Greener than Green

Get new comments by email
You can cancel email alerts at anytime.
Comments (3)

DGM in Toronto, Ontario

65 months ago

I have always been interested in editing work, but have absolutely no experience. The closest I have come is while in college I put together a powerpoint presentation for a project. I used music, video, delays, and a bunch of other semi cool stuff. I was only taught a 5 minute course on power point prior to this project, so basically went home, started tinkering, and came out with something. I showed my prof who taught me the 5 min crash course on power point and blew him away. I have always been good at tinkering with programs on my own and coming out with an impressive final product, for a rookie anyway. Could the same be said about editing? Obviously powerpoint is a joke and not anywhere even close to editing software, but if you can pick up on general programs, could you do that with editing? Should I bother stepping into this industry (Im 29 years old) or continue what im doing already? Is school important, or is it better to tinker with Avid or FCP at home, learn the basics, and find some company to shadow/intern a day a week? Would love to get some feedback on this.

- Was this comment helpful? Yes / No Reply - Report abuse

Dollar Menu in Bloomfield, New York

65 months ago

I would say it depends on how successful you are in your current profession. If you are employed with good, steady work and are meeting your income goals, you are taking a risk by embarking on a new career.

Things I have learned about the video business:

1. Never predictable.

2. Lot's of people with attitudes...usually it's the little local businesses who are the worst (being one of the only games in town really goes to their heads).

3. When looking for a job in video production, knowing your trade skills is akin to having all of your bodily limbs present- it's only the most BASIC requirement. What it really comes down to is WHO YOU KNOW.

I'm betting you really enjoy working with video, and that's cool. Here's what I would suggest: keep your day job -for now anyway. Start tinkering with Avid Media Composer, FCP, and whatever video camera you have -because you're right about being able to learn alot from experience. Then offer to videotape something for a charitable organization, or a school sporting event or something else pro-bono. It'll get your name out there, you'll get more experience, you'll feel good helping out, and most importantly- you'll find out if this is really for you. Do you need to go back to school full time? I don't think so. Taking a class or shadowing an industry person couldn't hurt though. I guess what I'm saying is you should put yourself out there for no other reason than you enjoy the activity, be weary of a huge investment of your resources at this point, and be prepared for a bit of a rocky start.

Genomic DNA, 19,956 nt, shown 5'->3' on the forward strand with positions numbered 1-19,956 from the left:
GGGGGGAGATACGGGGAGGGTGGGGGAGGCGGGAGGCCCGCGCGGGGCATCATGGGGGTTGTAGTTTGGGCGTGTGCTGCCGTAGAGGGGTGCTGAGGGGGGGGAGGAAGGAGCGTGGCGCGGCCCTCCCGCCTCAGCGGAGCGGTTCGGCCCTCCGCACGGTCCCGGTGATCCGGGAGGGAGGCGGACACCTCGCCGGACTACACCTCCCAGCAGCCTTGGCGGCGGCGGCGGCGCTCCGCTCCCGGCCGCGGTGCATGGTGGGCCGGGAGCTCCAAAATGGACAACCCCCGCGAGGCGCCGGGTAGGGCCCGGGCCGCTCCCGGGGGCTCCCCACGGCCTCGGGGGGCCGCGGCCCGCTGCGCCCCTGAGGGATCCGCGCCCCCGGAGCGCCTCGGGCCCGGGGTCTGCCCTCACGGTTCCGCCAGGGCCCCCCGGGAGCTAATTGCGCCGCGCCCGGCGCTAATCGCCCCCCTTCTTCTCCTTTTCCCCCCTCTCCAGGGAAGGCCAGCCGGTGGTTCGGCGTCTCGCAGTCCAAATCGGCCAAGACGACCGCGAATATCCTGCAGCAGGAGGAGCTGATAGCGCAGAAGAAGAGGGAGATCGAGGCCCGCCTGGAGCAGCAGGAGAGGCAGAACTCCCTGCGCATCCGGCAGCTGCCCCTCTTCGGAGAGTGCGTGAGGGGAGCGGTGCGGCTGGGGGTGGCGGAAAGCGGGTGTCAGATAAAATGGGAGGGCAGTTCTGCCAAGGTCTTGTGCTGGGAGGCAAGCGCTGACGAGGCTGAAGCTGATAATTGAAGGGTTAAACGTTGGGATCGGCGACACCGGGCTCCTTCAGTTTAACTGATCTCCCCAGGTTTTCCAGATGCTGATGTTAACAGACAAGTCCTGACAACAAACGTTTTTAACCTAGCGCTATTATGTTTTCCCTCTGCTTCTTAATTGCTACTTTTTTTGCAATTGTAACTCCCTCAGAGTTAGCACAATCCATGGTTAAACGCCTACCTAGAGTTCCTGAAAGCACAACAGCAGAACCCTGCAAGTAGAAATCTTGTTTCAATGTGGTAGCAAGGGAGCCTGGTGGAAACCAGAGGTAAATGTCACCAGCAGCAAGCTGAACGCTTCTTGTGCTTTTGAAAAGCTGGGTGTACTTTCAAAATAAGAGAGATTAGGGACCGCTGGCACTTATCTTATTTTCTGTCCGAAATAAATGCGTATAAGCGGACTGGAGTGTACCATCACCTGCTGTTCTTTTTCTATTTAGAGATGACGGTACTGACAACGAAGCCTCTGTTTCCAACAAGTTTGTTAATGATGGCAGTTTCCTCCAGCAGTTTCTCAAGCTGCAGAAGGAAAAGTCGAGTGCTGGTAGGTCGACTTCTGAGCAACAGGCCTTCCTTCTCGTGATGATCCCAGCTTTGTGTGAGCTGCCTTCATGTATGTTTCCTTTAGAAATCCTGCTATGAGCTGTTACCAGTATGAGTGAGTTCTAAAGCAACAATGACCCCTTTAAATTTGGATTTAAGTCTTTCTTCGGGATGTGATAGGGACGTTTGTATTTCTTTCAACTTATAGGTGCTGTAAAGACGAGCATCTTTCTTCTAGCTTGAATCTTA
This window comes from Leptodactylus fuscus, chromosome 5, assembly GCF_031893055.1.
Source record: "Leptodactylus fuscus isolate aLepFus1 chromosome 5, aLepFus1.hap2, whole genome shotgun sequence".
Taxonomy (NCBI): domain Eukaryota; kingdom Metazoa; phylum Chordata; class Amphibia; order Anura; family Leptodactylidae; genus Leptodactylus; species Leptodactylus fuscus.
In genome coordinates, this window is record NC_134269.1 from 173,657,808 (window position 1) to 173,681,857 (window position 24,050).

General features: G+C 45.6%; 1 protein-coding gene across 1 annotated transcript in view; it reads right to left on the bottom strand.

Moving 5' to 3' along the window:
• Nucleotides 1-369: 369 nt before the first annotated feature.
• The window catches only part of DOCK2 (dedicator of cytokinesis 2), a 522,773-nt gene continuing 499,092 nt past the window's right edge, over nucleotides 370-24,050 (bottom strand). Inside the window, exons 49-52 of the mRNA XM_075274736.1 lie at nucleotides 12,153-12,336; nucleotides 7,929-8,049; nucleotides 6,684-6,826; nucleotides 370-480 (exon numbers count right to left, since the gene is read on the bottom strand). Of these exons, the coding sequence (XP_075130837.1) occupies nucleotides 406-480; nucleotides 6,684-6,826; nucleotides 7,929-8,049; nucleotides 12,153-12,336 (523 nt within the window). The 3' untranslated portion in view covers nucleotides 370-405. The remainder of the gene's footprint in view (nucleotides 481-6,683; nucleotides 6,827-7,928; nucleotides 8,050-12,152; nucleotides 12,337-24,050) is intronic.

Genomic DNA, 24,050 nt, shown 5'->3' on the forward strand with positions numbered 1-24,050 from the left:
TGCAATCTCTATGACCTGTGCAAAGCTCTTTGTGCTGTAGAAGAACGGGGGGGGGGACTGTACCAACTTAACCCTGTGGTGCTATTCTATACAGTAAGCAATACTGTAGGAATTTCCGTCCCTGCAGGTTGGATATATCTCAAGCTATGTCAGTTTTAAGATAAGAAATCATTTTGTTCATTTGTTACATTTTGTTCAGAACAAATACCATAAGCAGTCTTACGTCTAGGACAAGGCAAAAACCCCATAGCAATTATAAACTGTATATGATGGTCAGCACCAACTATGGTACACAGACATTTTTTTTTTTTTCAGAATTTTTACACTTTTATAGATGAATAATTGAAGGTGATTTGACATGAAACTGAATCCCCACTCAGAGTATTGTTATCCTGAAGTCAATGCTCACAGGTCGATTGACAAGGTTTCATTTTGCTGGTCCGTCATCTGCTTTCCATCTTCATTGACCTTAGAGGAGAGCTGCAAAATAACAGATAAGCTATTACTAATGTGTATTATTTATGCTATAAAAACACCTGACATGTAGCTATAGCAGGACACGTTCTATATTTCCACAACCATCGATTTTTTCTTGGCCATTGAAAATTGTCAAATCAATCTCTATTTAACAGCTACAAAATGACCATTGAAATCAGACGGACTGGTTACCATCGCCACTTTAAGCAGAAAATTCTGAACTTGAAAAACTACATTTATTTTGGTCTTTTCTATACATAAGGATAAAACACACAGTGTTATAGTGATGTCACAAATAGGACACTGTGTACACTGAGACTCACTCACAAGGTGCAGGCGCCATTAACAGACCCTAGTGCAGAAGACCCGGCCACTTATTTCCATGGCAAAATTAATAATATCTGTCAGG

- Was this comment helpful? Yes / No Reply - Report abuse

aphotographersomewhere in Johnson City, Tennessee

3 days ago

i would say absolutely. I have always felt the same way. Any software is easy for me once i play with it. Go ahead and download an editing software, adobe premiere is what i learned on at first and in my opinion is the easiest software and a lot of pros use it. FCPX or Avid is also pro software (I hate Avid and not as many pros are using it anymore). Read some books, research online, take some classes, build a portfolio, and in a couple years see if you can get work from it. Another reason Adobe is good is because of all the software that is good to learn such as photoshop, after effects, speedgrade, audition, which are also good programs for editors to know how to use.

- Was this comment helpful? Yes / No Reply - Report abuse

» Sign in or create an account to comment on this topic.